Troy Gable (Hanks) has reached a crisis point in his life. Pushed into going into law school, he finds himself in total misery. He quits school to pursue his dream of being a writer but finding himself in need of a job, he accepts the job of road manager to mentalist Buck Howard (John Malkovich), who is always referred to as "The Great" Buck Howard due to Johnny Carson having named him so after one of his 61 appearances on The Tonight Show when Carson was the host. Howard has hit a low point in his career: instead of The Tonight Show he plays small theaters around the country but is secretly planning a comeback (or should I say, A Return) that will put him back in the spotlight he believes he rightly deserves. Gable endures Howard's erratic temper and raging ego as Howard sets his plan into motion: in Cincinnati (he has a large following in Ohio) Howard will hypnotize 300 people if memory serves correct and then bringing them back as if from a sound sleep. While the stunt is a success the coverage is a disaster, and Howard blames junior publicist Valerie Brennan (Emily Blunt) and Troy. Valerie retaliates by giving Howard a scathing pre-release article about him. The shocks of his stunt and the article cause Howard to collapse, but this is a good thing: the ensuing publicity puts him back on top. After making the rounds on other shows, he achieves his goal: The Tonight Show with Jay Leno. That, however, also turns into a disaster, and Howard agrees to go to Las Vegas. There, his signature act (finding his fee hidden among the audience using only his mental powers) fails for the first time, and his long-hoped for comeback ends. Eventually, Troy and Buck part ways, but they reunite when Troy goes to see Howard's show in a small theater. There, Buck shows his former road manager, metaphorically, that the magic is back.

The Great Buck Howard reminded me of the brilliant Sunset Boulevard, not in terms of cinematic achievement but in subject matter. Both are about major stars who don't realize that their time has passed, but while Sunset's Norma Desmond retreats from reality Buck Howard merely ignores it. Howard is totally self-absorbed to the point where he's oblivious to anything and everything that isn't Buck Howard-related. Howard is completely clueless about the world: when told that Valerie has set up an interview with "an Internet columnist" Howard is clearly frustrated. "You see, I don't even know that paper" he responds sincerely, almost innocently. He also is completely unaware of what exactly his good friend George Takei worked on. When singing What the World Need Now as part of his act, Howard pauses to say, "George, may The Force be in you". When the Cincinnati press rushes out of his comeback act, he is puzzled as to why anyone would care about a traffic accident, even if it did involve some person named Jerry Springer (whom he obviously has never heard of).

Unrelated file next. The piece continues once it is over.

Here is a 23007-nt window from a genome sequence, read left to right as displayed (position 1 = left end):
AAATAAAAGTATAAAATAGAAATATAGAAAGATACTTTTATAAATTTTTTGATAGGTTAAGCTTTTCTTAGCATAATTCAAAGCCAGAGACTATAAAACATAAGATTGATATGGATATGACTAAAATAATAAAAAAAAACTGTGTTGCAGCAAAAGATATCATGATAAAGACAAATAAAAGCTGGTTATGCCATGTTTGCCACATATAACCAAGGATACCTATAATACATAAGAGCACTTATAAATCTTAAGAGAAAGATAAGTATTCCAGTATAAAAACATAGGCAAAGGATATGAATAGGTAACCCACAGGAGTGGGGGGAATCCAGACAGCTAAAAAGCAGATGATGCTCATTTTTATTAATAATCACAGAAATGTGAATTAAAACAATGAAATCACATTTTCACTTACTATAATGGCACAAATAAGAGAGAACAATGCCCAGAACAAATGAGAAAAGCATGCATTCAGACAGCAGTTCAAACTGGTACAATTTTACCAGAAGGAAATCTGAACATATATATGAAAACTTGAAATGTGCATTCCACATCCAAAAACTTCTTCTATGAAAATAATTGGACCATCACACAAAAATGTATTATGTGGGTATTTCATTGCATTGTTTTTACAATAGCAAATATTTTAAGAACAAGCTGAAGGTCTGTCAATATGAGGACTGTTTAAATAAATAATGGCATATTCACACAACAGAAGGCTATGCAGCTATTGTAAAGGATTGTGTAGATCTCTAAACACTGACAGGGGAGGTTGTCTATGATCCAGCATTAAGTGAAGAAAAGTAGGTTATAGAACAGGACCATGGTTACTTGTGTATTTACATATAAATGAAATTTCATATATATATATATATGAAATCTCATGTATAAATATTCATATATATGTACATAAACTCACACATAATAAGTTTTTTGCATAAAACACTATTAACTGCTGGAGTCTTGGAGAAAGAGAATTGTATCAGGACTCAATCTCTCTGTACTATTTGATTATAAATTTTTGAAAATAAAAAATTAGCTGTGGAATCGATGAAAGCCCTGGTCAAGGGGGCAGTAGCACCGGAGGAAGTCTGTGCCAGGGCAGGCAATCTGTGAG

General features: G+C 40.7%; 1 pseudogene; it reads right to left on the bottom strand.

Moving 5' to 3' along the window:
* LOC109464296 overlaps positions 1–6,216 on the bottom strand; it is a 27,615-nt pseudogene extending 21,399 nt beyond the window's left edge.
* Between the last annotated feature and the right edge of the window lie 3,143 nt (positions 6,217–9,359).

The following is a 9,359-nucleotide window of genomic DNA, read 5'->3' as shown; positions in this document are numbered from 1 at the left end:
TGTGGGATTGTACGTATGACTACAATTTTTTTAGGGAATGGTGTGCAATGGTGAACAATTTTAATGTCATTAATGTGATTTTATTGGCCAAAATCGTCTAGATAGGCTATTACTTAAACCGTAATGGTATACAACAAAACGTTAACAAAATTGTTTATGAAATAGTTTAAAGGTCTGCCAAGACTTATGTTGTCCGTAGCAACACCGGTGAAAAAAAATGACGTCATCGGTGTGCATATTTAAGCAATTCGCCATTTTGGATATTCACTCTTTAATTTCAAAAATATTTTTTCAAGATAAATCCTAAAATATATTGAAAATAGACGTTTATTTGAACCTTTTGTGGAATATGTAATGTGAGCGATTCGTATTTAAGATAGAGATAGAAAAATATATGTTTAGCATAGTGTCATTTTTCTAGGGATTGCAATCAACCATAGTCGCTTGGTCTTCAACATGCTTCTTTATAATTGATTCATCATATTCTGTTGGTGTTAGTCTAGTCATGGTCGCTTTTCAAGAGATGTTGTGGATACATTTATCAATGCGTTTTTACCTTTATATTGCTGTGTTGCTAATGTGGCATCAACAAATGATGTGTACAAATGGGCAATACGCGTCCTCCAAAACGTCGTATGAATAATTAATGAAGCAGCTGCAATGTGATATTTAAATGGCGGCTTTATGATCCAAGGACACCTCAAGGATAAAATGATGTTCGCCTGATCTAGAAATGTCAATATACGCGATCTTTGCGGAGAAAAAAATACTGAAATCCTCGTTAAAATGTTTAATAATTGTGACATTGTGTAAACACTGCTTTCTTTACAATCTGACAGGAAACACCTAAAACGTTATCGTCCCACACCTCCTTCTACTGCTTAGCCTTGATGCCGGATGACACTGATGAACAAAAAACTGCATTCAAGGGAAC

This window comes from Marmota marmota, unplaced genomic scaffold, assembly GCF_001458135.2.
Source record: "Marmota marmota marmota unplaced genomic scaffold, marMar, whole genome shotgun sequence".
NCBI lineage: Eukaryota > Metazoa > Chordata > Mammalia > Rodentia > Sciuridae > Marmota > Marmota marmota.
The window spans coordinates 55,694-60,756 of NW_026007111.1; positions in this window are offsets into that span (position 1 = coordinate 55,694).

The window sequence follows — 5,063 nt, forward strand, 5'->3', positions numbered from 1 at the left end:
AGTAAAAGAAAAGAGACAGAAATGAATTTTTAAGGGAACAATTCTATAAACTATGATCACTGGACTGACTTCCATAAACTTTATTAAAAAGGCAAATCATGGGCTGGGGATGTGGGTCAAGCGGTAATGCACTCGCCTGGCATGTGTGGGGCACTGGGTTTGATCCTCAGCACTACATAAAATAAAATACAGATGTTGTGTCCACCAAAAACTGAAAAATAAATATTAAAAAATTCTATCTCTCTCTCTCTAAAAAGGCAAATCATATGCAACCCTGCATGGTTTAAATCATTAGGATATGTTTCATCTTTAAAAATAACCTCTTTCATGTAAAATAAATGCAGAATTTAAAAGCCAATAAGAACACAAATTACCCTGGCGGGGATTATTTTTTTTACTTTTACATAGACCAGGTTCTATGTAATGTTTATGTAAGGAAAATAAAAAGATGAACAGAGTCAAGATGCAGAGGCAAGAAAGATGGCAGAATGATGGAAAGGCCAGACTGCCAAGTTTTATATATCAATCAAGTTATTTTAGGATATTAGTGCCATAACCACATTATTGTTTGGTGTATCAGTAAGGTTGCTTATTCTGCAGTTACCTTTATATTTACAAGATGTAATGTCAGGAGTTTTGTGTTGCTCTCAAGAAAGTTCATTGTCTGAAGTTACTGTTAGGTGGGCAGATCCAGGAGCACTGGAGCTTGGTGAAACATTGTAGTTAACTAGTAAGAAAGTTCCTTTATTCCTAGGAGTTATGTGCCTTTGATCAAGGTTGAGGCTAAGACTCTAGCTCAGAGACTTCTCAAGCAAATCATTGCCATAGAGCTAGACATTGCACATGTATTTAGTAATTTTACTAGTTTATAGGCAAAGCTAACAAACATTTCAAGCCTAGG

It helps tremendously that the title character is played by John Malkovich, who adds another great performance to his established career. Malkovich creates a man who is almost innocent in his utter lack of knowledge of the world today and in his lack of tact. When he first meets Valerie, he is very displeased. "You're practically an embryo", he tells her. Coming from almost anyone else, you would dislike Buck Howard, but coming from Malkovich, you laugh. That's the thing about the performance (one of his best): though he can be terribly insulting and egocentric, Howard is also passionate about his line of work. Even though he repeats phrases like "I LOVE this town" whenever he performs, and his act never changes, there is a sweetness and endearing quality in just how out of touch he is. This is best shown when he's riding his comeback by appearing on various television shows like The Daily Show with Jon Stewart or Late Night with Conan O'Brien: for the former he tells the host about his concern over kids and drugs and for the latter calls the host "Colin", clearly unaware of who O'Brien actually is. He also is beyond shocked that the Tonight Show would consider Tom Arnold a bigger name than The Great Buck Howard. "I don't even know who that is," says a clearly stunned Howard. It's his obliviousness that makes him a delight.

Matching him is Hanks, through whom we see the film (he serves as narrator). He manages to make his Troy an affable young man (even though he was around 30 at the time) who is sincere in his fascination with Howard's act (if not the man himself) and someone who like most of young America has no idea who this star is. When given the names of television appearances Howard has been on, Troy is completely confused (it's highly unlikely he would have heard of a woman named Dinah with her own show). Blunt is also wonderful as the publicist with whom Troy develops a relationship with. Writer/director Sean McGinly (basing his story on his time with The Amazing Kreskin) creates a fast-paced and fascinating story of someone who believes himself a star even though no one else does. Again, instead of retreating into depression, Buck Howard pushes on, knowing that in the end it's his job and the passion he has for it that is his true love. I should point out that as far as I know, The Amazing Kreskin is a pleasant man who is full touch with reality.